The Auckland RSA says attendance at this year's Anzac Day services was down by the thousands.
President Graham Gibson says yesterday was an unusual Anzac Day, as fewer people turned up to both the dawn and civic services yesterday morning than usual - despite Prince William being at the later event.
Some RSAs in Auckland had to cancel outdoor marches and services and hold commemorations indoors in line with police advice following the Christchurch mosque attacks - and they also said their numbers were low.
There were about 16,000 people gathered at Auckland War Memorial as dawn broke yesterday, Mr Graham said.
Usually there were about 22,000.
He believed the lower numbers were due to different things, like the shootings in Christchurch last month, and people being away on holiday, taking advantage of Anzac Day's closeness to the late Easter break.
He said because of the holidays aligning this year, Poppy Day was held earlier than usual, on April 12, which could have been another factor.
"It's funny this year ... normally the public are out and we get wonderful support, and we still did get good support, but there's just a funny sort of feel out there this year."
Even a royal presence at the later civic service wasn't enough to pull in the usual crowd.
"The civic service was probably a couple of thousand down also and obviously we had Prince William there.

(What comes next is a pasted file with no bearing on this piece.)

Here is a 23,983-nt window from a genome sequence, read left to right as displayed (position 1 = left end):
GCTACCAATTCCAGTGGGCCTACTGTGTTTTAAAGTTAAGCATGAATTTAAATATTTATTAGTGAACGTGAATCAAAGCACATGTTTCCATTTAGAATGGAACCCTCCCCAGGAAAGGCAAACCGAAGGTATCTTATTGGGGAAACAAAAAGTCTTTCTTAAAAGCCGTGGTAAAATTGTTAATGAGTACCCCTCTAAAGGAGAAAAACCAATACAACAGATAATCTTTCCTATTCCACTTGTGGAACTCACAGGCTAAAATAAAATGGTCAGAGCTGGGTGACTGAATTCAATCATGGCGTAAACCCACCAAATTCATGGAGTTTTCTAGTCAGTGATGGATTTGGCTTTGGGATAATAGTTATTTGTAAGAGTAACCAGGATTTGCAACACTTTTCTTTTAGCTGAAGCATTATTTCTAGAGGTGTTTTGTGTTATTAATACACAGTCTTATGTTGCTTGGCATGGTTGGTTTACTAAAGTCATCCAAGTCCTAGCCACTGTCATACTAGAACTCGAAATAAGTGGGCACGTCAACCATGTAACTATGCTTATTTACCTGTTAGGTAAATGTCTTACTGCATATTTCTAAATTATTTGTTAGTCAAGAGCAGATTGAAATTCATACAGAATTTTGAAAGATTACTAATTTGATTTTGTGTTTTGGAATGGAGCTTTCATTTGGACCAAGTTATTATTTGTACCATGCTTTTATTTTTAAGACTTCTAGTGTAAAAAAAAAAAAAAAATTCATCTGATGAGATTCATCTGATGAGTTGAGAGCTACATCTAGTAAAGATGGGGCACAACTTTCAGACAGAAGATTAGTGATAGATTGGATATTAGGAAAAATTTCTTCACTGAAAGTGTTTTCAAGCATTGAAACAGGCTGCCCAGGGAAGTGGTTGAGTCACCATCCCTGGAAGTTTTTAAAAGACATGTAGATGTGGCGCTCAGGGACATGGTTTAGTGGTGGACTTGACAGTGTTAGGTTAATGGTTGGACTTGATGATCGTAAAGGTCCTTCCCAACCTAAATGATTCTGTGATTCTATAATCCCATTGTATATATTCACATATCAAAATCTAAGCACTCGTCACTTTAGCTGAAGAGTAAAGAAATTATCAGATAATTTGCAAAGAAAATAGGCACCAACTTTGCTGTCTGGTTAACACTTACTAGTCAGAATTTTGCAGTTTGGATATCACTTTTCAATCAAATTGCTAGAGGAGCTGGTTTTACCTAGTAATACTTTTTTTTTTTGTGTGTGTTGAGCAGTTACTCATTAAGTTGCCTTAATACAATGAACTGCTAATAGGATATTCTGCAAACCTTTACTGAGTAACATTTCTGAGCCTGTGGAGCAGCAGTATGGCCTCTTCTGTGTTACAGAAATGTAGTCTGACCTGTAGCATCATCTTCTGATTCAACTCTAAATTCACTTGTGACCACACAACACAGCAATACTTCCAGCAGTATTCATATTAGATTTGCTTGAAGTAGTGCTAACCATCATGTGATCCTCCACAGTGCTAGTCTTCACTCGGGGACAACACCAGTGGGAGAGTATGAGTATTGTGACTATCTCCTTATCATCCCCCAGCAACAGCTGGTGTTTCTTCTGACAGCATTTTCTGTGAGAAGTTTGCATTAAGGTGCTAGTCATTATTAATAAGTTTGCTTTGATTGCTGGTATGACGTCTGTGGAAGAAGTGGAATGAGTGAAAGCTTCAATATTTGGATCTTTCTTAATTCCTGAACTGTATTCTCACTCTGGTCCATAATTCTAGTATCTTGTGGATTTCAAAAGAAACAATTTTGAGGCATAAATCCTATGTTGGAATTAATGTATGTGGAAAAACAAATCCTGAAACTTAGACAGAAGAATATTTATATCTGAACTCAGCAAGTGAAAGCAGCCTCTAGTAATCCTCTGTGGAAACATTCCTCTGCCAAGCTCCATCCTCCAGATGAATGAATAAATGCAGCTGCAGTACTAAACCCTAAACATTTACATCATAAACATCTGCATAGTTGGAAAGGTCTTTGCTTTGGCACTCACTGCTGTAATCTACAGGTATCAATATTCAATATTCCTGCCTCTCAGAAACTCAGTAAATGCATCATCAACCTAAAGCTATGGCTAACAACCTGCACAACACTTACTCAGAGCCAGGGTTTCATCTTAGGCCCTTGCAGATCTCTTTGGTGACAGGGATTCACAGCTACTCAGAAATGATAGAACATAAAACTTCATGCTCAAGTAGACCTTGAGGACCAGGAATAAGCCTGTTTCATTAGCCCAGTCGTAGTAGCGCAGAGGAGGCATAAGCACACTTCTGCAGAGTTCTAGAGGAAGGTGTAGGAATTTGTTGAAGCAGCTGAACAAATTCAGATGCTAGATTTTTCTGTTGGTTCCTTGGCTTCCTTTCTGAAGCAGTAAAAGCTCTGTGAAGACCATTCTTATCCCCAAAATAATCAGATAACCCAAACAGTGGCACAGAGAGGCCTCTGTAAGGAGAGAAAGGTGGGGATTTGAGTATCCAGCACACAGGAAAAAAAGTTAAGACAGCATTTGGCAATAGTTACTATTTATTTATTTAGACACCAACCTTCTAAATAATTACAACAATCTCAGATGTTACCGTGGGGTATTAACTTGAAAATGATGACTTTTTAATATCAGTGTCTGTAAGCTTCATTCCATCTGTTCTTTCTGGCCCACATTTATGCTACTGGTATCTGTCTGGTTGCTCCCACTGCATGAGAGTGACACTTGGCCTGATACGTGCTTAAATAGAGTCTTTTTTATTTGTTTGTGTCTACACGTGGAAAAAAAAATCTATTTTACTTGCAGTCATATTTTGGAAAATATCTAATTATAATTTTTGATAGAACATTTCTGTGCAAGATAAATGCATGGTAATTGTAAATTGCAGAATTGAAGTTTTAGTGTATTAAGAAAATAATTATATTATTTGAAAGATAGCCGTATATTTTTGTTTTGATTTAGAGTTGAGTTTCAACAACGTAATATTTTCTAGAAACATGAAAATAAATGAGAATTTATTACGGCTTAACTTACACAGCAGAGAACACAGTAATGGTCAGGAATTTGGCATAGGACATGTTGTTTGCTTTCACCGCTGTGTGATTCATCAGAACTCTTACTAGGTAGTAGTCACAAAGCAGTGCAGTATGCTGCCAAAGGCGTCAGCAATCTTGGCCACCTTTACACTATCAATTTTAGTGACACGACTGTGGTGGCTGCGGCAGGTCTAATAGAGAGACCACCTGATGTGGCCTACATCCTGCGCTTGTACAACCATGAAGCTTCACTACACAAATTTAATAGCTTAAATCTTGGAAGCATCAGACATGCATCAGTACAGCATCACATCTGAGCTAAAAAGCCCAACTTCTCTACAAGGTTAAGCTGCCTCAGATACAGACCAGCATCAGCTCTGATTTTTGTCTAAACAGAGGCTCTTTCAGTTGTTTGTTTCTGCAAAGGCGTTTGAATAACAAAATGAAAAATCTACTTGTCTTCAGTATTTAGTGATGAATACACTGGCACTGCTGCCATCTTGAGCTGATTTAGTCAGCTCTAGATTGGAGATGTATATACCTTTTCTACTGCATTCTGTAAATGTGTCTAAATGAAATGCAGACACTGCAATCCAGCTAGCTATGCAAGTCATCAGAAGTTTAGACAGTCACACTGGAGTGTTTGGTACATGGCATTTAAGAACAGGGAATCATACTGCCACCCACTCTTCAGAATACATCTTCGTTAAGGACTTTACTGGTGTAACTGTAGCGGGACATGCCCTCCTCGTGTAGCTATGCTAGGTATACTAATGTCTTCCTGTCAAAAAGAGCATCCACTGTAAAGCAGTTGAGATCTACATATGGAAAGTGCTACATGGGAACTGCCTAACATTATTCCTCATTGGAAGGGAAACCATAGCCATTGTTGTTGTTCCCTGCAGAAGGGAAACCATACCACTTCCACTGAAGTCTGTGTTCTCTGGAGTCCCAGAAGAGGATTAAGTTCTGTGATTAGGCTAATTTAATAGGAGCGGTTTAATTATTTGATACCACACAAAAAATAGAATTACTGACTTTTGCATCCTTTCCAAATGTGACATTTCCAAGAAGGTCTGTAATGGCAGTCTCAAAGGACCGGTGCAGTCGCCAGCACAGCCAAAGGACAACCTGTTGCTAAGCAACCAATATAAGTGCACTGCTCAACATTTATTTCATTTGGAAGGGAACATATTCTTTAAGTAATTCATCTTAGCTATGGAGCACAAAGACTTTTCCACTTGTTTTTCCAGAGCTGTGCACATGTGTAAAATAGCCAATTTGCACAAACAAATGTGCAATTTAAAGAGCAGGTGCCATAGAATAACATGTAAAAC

"It was very, very unusual. I haven't experienced this for a number of years."
The RSA's national president BJ Clark was in Wellington and said the dawn service at Pukeahu National War Memorial Park was "just packed".
"The public area of Pukeahu was just a sea of faces. The 11 o'clock service again I thought there was a large number there."
There were also 300 to 400 people at a separate service on the city's coast, at the Ataturk Memorial Park.
Mr Clark said people in Auckland were quite upset by the merging or cancellation of services.
But when local RSAs came to the national body for advice, it asked police for advice and passed it on, then asked local RSAs to speak to police themselves.
"At the end of the day it was over to the local associations, if they decided they wanted to go ahead, that was fine."
Last year there were 84 Anzac events across Auckland - this year there were just 26, so police could protect each one.
New Lynn RSA members were angry to hear their RSA's usual march and service would be cancelled, New Lynn RSA manager Dale Mays said.
She had been told the club should take a stand, as the Anzacs had.
"But we couldn't take the risk of something happening to someone, we had to take the advice of police."
Ms Mays said Thursday's event was held indoors, with a brief wreath-laying indoors, and a live band and afternoon tea.
Usually about 800 to 1000 people came to commemorations - but this year only about 180 did.
Ms Mays says she wasn't sure if people went to other events held in different parts of the city.
Nearby in Avondale the parade was also cancelled, with a mini-service held inside the clubrooms.
Manager Bernie Thomson said 100 to 200 fewer people showed up to pay their respects than usual.
But those who did make it, enjoyed it.
"They were really pleased, because what we did was decorate the whole place, we put up flags in the middle of our clubroom ... and did the service like that, so they all enjoyed it."
There was a wreath laying service inside the club rooms, and later the wreaths were taken to the memorial park where the ceremony was usually held.
The police said services went well and there were no major incidents.
One person was arrested at Auckland Domain yesterday morning for disorderly behaviour.
They said police staff were at over 180 Anzac Day services across the country.